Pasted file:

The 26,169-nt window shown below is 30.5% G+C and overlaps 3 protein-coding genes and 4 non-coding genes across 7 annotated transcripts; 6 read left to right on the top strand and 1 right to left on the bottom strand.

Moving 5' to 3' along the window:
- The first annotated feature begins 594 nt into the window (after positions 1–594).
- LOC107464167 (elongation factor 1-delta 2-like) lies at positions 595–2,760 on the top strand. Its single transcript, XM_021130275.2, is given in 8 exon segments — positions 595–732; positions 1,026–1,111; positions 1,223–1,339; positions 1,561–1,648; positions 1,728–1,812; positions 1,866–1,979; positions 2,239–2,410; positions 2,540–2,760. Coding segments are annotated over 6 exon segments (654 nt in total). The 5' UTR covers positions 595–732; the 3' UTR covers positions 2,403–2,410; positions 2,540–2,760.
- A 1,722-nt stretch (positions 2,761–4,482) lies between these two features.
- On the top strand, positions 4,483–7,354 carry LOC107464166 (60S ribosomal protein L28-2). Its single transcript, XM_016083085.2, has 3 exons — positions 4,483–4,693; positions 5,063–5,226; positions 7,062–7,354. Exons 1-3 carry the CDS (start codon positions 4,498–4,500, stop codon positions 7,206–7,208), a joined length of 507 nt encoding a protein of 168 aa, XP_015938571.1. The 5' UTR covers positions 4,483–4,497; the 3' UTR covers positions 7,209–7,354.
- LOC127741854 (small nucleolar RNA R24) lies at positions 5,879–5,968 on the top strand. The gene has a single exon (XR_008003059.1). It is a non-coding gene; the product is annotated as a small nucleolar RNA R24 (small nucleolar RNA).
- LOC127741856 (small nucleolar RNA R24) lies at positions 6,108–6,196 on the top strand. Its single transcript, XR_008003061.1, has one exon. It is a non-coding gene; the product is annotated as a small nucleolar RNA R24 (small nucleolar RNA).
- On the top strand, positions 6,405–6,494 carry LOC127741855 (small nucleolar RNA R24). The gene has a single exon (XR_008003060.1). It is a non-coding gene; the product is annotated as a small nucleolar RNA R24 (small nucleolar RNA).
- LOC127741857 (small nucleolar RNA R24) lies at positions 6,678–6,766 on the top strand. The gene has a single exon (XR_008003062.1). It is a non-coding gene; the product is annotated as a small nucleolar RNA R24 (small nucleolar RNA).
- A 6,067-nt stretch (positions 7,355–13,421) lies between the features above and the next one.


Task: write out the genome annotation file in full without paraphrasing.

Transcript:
The 26,169-nt window shown below is 30.5% G+C and overlaps 3 protein-coding genes and 4 non-coding genes across 7 annotated transcripts; 6 read left to right on the top strand and 1 right to left on the bottom strand.

Moving 5' to 3' along the window:
- The first annotated feature begins 594 nt into the window (after positions 1–594).
- LOC107464167 (elongation factor 1-delta 2-like) lies at positions 595–2,760 on the top strand. Its single transcript, XM_021130275.2, is given in 8 exon segments — positions 595–732; positions 1,026–1,111; positions 1,223–1,339; positions 1,561–1,648; positions 1,728–1,812; positions 1,866–1,979; positions 2,239–2,410; positions 2,540–2,760. Coding segments are annotated over 6 exon segments (654 nt in total). The 5' UTR covers positions 595–732; the 3' UTR covers positions 2,403–2,410; positions 2,540–2,760.
- A 1,722-nt stretch (positions 2,761–4,482) lies between these two features.
- On the top strand, positions 4,483–7,354 carry LOC107464166 (60S ribosomal protein L28-2). Its single transcript, XM_016083085.2, has 3 exons — positions 4,483–4,693; positions 5,063–5,226; positions 7,062–7,354. Exons 1-3 carry the CDS (start codon positions 4,498–4,500, stop codon positions 7,206–7,208), a joined length of 507 nt encoding a protein of 168 aa, XP_015938571.1. The 5' UTR covers positions 4,483–4,497; the 3' UTR covers positions 7,209–7,354.
- LOC127741854 (small nucleolar RNA R24) lies at positions 5,879–5,968 on the top strand. The gene has a single exon (XR_008003059.1). It is a non-coding gene; the product is annotated as a small nucleolar RNA R24 (small nucleolar RNA).
- LOC127741856 (small nucleolar RNA R24) lies at positions 6,108–6,196 on the top strand. Its single transcript, XR_008003061.1, has one exon. It is a non-coding gene; the product is annotated as a small nucleolar RNA R24 (small nucleolar RNA).
- On the top strand, positions 6,405–6,494 carry LOC127741855 (small nucleolar RNA R24). The gene has a single exon (XR_008003060.1). It is a non-coding gene; the product is annotated as a small nucleolar RNA R24 (small nucleolar RNA).
- LOC127741857 (small nucleolar RNA R24) lies at positions 6,678–6,766 on the top strand. The gene has a single exon (XR_008003062.1). It is a non-coding gene; the product is annotated as a small nucleolar RNA R24 (small nucleolar RNA).
- A 6,067-nt stretch (positions 7,355–13,421) lies between the features above and the next one.